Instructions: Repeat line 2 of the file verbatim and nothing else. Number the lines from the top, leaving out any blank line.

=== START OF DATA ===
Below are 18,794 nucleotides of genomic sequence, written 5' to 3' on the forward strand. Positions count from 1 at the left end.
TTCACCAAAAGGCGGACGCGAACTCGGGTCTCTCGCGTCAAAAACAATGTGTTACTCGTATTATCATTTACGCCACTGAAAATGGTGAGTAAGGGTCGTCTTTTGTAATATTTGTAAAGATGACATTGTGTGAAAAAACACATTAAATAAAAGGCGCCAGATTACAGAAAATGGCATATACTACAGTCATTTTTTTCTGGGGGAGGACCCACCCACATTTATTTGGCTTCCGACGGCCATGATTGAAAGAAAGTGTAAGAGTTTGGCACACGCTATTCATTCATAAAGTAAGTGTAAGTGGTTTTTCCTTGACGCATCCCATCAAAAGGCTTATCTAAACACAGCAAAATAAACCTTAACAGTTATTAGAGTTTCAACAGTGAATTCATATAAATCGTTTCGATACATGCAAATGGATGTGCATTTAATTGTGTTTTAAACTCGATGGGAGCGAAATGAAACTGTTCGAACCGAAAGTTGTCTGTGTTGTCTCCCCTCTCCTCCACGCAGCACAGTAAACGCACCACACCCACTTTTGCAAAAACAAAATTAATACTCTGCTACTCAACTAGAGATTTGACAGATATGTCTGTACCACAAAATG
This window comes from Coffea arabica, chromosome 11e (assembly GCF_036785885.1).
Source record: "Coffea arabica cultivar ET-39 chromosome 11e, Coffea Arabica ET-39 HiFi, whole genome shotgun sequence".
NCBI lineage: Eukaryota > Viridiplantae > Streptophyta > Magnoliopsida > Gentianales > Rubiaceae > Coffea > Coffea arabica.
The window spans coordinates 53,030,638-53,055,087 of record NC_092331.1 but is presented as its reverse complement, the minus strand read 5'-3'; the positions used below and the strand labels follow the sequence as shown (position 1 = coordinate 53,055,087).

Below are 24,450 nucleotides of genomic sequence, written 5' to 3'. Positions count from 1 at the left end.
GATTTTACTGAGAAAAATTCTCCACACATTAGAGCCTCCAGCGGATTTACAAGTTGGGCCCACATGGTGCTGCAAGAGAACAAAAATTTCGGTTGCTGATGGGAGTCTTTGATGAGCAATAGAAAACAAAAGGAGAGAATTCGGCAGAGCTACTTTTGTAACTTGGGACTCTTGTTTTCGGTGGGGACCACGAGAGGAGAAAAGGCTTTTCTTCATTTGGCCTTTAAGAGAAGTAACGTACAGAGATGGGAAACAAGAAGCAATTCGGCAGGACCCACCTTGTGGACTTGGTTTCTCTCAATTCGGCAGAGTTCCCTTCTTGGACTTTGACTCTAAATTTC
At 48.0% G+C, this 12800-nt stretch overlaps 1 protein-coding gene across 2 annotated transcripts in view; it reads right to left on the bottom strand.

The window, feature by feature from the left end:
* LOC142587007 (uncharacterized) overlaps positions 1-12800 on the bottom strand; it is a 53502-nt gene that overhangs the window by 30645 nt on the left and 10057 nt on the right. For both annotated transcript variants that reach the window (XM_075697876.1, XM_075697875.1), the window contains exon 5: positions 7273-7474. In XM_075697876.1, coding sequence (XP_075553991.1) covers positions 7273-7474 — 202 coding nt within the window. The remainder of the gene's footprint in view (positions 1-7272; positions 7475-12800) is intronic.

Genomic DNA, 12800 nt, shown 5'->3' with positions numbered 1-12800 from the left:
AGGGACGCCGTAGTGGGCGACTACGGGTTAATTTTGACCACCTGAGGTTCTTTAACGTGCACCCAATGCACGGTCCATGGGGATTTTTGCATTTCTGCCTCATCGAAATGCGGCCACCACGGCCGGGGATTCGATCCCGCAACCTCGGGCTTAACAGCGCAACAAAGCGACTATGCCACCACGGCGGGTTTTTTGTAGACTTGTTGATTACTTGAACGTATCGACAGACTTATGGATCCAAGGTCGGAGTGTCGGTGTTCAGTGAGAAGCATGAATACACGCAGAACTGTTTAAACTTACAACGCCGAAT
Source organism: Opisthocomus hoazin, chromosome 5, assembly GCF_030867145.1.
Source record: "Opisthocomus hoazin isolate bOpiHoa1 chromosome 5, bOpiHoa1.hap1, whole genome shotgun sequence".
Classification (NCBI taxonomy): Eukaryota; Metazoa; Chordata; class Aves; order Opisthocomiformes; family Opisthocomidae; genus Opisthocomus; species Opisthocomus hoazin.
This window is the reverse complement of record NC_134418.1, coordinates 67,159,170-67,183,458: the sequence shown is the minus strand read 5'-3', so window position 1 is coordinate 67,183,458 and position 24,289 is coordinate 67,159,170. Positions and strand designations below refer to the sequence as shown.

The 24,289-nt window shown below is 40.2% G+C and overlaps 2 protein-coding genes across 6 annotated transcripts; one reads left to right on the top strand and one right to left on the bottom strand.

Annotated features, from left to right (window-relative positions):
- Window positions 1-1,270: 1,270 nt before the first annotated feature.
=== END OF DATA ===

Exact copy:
TTCACCAAAAGGCGGACGCGAACTCGGGTCTCTCGCGTCAAAAACAATGTGTTACTCGTATTATCATTTACGCCACTGAAAATGGTGAGTAAGGGTCGTCTTTTGTAATATTTGTAAAGATGACATTGTGTGAAAAAACACATTAAATAAAAGGCGCCAGATTACAGAAAATGGCATATACTACAGTCATTTTTTTCTGGGGGAGGACCCACCCACATTTATTTGGCTTCCGACGGCCATGATTGAAAGAAAGTGTAAGAGTTTGGCACACGCTATTCATTCATAAAGTAAGTGTAAGTGGTTTTTCCTTGACGCATCCCATCAAAAGGCTTATCTAAACACAGCAAAATAAACCTTAACAGTTATTAGAGTTTCAACAGTGAATTCATATAAATCGTTTCGATACATGCAAATGGATGTGCATTTAATTGTGTTTTAAACTCGATGGGAGCGAAATGAAACTGTTCGAACCGAAAGTTGTCTGTGTTGTCTCCCCTCTCCTCCACGCAGCACAGTAAACGCACCACACCCACTTTTGCAAAAACAAAATTAATACTCTGCTACTCAACTAGAGATTTGACAGATATGTCTGTACCACAAAATG